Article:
We met at your dinner in Omaha. I talked with your analyst, Steve Culbertson, at some length, and I subscribe to the newsletter. I couldn't resist responding on the "troll" on Tesla and your point about taking responsibility for your own trades.

When I first saw mention of your TSLA short at the same time as the launch of your newsletter, I thought it was a great trade, supported by the chart, and I bought puts. That first week, I made about $10,000, took some profits Friday afternoon, and decided I'd spend some of it going to Omaha at the last minute. I re-entered the short side but with a spread, closed out the long puts as it bottomed, held the short puts for a small gain, then got out, and re-entered a third time to the very bottom, then closed out the trade on the confirmed bounce that turned into this long run-up. In all, I made something more than $30,000. I wouldn't have started that trade except for your letter.

I'm not trying to say I'm a brilliant trader. I don't do a lot of shorting. I just know that nothing goes straight up or straight down, and I've seen the bursts of enthusiasm for J.C. Penney and Sears and others. I didn't take your thesis to suggest there would be no wave cycles. I'll probably short TSLA again, and your short thesis makes a lot of sense to me – but I won't short till the chart tells me, and then for only as long as that new downtrend remains in place.

All the best on your vacation.

5) I attended – and spoke at – my first Stansberry Research Conference last October. It was a great event – three days of top speakers (including Porter Stansberry, Steve Sjuggerud, and Doc Eifrig), good investment ideas, and fun networking. So I'm really looking forward to attending – and again speaking at – this year's event, which will take place from Monday, October 7 through Wednesday, October 9 at the beautiful Aria Resort & Casino in Las Vegas, Nevada.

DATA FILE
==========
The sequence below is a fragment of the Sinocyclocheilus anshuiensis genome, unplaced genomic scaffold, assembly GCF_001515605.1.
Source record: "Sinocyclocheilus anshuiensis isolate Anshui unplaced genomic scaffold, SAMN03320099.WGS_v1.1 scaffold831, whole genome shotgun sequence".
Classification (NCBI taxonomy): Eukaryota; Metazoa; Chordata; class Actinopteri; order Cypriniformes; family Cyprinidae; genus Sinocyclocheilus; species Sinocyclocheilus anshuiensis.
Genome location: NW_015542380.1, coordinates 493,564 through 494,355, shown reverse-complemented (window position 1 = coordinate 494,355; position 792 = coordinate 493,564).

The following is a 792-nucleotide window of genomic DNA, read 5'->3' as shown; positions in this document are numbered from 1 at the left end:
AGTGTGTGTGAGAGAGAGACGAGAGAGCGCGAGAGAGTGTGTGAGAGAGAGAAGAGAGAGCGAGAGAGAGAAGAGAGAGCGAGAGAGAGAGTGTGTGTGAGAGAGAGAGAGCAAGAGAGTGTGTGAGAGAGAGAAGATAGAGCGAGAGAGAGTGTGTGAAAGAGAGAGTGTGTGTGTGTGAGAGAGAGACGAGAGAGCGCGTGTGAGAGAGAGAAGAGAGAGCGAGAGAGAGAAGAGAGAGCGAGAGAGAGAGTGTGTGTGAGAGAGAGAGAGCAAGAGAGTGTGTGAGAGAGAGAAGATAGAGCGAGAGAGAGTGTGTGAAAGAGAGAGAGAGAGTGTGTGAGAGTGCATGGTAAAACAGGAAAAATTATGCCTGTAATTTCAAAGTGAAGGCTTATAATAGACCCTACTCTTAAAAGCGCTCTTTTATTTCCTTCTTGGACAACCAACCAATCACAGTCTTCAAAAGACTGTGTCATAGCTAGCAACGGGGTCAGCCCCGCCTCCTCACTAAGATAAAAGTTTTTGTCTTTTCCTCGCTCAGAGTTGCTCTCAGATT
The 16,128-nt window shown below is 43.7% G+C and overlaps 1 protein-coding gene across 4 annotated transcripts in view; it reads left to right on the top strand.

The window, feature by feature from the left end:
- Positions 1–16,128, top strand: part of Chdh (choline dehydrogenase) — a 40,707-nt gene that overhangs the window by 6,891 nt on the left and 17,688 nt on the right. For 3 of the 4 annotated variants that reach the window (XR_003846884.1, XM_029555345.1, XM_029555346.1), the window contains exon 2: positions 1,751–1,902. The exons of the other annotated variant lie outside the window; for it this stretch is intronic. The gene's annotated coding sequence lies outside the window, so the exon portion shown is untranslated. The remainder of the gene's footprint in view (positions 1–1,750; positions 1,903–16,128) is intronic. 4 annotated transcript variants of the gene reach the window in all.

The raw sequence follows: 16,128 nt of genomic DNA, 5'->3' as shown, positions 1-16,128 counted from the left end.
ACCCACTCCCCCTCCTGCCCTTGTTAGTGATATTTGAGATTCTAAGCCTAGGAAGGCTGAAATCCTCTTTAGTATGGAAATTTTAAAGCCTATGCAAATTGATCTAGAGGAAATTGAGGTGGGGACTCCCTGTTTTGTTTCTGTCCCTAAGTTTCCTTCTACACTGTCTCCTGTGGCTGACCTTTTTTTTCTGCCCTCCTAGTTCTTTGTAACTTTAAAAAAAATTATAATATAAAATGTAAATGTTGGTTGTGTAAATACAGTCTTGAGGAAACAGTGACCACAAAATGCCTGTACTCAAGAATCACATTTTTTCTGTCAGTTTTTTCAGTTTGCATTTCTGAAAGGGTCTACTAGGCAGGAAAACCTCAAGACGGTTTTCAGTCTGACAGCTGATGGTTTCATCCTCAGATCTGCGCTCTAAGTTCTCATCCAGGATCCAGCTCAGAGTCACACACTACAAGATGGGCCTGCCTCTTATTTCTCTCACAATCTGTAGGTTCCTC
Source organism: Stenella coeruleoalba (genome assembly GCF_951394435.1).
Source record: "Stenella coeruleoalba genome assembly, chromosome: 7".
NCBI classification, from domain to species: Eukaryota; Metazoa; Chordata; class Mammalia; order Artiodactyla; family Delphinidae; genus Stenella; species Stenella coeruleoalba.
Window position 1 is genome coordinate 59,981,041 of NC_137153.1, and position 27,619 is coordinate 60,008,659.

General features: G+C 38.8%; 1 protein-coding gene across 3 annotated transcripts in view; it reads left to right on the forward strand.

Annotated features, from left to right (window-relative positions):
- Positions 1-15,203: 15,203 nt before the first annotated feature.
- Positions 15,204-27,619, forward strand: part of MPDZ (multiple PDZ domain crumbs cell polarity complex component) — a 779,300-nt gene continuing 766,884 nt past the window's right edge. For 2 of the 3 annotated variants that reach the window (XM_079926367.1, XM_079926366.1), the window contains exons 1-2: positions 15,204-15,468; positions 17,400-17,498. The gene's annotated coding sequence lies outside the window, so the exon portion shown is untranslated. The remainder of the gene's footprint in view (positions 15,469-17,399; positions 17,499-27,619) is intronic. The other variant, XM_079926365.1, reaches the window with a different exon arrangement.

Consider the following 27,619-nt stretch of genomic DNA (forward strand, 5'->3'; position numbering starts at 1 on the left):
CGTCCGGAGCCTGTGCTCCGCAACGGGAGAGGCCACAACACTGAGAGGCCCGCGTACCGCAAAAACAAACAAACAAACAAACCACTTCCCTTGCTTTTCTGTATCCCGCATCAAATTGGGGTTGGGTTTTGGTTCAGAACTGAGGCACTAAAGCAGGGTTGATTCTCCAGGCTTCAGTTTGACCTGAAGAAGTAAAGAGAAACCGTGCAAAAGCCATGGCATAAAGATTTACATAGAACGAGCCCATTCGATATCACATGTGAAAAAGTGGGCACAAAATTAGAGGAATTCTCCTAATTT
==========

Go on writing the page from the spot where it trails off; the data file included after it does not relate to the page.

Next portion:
Stansberry is offering a special deal to my readers, which you can access here. Get your tickets now. They’re going fast, and sales will close in a few weeks!

Best regards,

Whitney

Whitney Tilson

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About Whitney Tilson

Prior to creating Empire Financial Research, Whitney Tilson founded and ran Kase Capital Management, which managed three value-oriented hedge funds and two mutual funds. Starting out of his bedroom with only $1 million, Tilson grew assets under management to nearly $200 million.

Tilson graduated magna cum laude from Harvard College with a bachelor's degree in government in 1989. After college, he helped Wendy Kopp launch Teach for America and then spent two years as a consultant at the Boston Consulting Group. He earned his MBA from Harvard Business School in 1994, where he graduated in the top 5% of his class and was named a Baker Scholar.